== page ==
10 July 2018

South Africa: Two neighbourhoods have just been named among the coolest in the world

According to the American business magazine Forbes, two of the coolest neighborhoods around the world are Maboneng, located in the south-eastern side of Johannesburg's CBD, and Kalk Bay, located on the False Bay coastline of Cape Town. The list, compiled by Forbes contributor and travel writer Ann Abel and her favourite travel experts, also includes Sants in Barcelona (Spain), Navy Yard in Washington, D.C. (USA), Amsterdam Noord in Amsterdam (The Netherlands), Getsemani in Cartagena (Colombia), Plekhanov in Tblisisi (Georgia), Casco Viejo in Panama City (Panama), District 5 in Saigon (Vietnam), Keramikos in Athens (Greece), Seonggsu-dong in Seoul (South Korea) and Pilsen in Chicago (USA).

Forbes describes
Maboneng as follows:
“A no-go zone until the end of Apartheid in 1994, Johannesburg’s Maboneng has since transformed into a lively urban area with blossoming art and culinary scenes,” says Biggs Bradley. The compact neighborhood is known for cultural attractions like the Museum of African Design, Arts on Main—a complex that was previously a series of dilapidated buildings and now has many cool galleries—restaurants and boutiques. The culinary offerings are widely diverse, with restaurants that specialize in everything from Ethiopian cuisine to health food. “One of the best spots for a meal is Che Argentine Grill, which offers delicious specialties like empanadas and a live tango band on weeknights.” (src.)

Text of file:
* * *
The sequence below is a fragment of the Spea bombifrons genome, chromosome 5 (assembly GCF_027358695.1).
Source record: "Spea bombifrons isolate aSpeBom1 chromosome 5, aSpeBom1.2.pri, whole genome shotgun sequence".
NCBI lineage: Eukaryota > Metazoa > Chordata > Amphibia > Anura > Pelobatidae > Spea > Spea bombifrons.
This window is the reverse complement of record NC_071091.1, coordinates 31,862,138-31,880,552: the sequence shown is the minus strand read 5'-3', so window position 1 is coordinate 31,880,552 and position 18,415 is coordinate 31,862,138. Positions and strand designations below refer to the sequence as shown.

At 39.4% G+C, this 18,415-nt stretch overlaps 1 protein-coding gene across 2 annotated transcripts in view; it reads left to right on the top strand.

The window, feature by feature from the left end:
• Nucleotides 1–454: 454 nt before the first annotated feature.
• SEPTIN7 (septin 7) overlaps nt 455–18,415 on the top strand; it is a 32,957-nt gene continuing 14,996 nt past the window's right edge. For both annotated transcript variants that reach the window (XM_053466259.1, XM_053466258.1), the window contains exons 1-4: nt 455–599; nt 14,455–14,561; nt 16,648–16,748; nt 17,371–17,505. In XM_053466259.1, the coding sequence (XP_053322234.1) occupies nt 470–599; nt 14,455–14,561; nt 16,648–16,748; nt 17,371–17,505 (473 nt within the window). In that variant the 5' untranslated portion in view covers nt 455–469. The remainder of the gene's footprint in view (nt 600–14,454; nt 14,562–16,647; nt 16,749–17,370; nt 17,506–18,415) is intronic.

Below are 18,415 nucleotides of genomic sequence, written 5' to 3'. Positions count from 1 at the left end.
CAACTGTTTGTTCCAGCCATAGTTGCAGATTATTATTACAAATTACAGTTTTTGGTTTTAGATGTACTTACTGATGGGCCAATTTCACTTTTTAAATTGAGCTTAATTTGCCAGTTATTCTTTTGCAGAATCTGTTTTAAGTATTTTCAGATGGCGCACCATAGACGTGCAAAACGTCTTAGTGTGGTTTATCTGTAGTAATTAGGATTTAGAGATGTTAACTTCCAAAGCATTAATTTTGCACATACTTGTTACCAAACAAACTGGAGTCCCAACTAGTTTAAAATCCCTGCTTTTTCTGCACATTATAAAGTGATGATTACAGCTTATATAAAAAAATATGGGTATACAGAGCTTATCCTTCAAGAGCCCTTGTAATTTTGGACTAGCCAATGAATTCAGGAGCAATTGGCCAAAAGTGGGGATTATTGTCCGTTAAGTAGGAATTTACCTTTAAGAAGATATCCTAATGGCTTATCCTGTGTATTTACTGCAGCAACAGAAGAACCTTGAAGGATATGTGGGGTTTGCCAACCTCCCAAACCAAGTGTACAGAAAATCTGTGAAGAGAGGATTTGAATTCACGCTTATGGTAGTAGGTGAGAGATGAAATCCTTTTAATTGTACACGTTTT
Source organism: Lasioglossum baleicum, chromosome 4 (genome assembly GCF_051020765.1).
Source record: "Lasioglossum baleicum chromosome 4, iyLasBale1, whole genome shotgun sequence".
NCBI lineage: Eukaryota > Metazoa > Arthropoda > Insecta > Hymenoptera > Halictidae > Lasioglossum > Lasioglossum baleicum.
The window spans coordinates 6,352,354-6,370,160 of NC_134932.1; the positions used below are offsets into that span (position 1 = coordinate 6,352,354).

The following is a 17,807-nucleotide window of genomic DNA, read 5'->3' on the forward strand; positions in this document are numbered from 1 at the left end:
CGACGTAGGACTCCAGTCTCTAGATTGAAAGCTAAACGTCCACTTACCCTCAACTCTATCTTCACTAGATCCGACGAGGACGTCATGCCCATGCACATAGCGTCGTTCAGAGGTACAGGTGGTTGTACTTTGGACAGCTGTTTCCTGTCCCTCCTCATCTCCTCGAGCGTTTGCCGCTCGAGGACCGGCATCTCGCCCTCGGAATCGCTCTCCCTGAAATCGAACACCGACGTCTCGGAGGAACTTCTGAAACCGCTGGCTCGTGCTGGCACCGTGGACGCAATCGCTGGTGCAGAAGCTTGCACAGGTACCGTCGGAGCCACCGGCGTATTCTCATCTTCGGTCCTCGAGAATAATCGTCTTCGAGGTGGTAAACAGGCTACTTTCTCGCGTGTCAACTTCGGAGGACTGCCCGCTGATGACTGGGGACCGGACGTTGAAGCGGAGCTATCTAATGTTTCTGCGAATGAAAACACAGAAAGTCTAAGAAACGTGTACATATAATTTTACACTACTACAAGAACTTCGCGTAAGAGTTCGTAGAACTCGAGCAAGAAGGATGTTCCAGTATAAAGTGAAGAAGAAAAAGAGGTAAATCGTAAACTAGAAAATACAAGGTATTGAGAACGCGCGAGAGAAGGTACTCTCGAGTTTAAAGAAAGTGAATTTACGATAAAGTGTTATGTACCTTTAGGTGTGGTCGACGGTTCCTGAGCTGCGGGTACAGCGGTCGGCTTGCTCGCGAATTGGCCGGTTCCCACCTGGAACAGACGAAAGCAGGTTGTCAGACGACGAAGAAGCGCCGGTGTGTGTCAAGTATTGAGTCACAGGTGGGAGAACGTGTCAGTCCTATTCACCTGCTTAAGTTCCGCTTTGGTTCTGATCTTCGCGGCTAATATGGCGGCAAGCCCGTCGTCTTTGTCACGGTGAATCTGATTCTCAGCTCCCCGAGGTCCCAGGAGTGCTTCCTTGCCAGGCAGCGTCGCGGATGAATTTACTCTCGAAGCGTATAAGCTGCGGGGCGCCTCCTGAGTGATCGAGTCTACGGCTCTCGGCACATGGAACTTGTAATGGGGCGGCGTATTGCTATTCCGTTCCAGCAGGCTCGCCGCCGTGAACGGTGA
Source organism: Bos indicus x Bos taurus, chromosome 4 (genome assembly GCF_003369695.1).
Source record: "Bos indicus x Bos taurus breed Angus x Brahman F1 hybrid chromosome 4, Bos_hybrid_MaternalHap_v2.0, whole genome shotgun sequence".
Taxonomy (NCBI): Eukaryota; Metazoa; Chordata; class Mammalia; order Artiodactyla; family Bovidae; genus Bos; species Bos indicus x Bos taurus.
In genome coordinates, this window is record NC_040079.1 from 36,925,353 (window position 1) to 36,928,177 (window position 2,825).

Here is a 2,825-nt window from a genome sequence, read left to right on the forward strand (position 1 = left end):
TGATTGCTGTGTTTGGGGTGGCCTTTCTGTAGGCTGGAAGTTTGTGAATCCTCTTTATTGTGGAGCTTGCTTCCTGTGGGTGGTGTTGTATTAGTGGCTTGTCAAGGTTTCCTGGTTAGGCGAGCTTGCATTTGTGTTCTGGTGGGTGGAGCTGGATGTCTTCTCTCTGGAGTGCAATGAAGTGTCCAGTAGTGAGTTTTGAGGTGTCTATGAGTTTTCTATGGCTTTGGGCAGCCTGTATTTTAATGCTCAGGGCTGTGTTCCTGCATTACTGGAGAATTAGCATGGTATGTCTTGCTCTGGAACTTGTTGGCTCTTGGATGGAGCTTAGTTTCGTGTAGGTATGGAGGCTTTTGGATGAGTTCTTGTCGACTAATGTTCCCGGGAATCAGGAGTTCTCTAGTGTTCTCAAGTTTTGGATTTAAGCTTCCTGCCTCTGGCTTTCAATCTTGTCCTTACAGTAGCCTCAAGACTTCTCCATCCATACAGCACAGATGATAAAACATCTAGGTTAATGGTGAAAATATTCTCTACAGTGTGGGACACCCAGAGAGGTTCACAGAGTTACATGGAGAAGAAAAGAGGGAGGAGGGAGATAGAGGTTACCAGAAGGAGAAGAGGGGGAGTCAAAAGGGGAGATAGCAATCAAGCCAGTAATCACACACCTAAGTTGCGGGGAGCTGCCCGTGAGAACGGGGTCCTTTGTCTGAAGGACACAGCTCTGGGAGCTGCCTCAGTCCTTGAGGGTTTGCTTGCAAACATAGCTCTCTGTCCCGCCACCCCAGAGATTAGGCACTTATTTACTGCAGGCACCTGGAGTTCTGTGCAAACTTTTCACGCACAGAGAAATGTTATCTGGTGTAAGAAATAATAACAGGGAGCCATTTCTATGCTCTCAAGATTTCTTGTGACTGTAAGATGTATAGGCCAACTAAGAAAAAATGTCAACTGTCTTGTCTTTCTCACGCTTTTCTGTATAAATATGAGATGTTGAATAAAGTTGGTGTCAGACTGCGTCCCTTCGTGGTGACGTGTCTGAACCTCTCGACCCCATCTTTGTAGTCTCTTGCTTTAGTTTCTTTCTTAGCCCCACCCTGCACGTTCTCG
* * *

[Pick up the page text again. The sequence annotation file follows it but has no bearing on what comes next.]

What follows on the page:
Forbes describes Kalk Bay as follows:
“A seaside haven slightly removed from the bustle of Cape Town, the former fishing village Kalk Bay is attracting more than just the local surfer community” says Marchant. “Blanketed with quaint cafes, rustic fishing boats and colorful storefronts, this vibrant harbor neighborhood is recently the talk of the city. Olympia Café, a standby for locals, is an ideal launching pad for a day of False Bay coastline exploration. An intricate origami installation created by Kalk Bay local Sanae Sawada decorates the walls of the iconic café, which is just steps from the charming seal-invaded wharf.” (src.)

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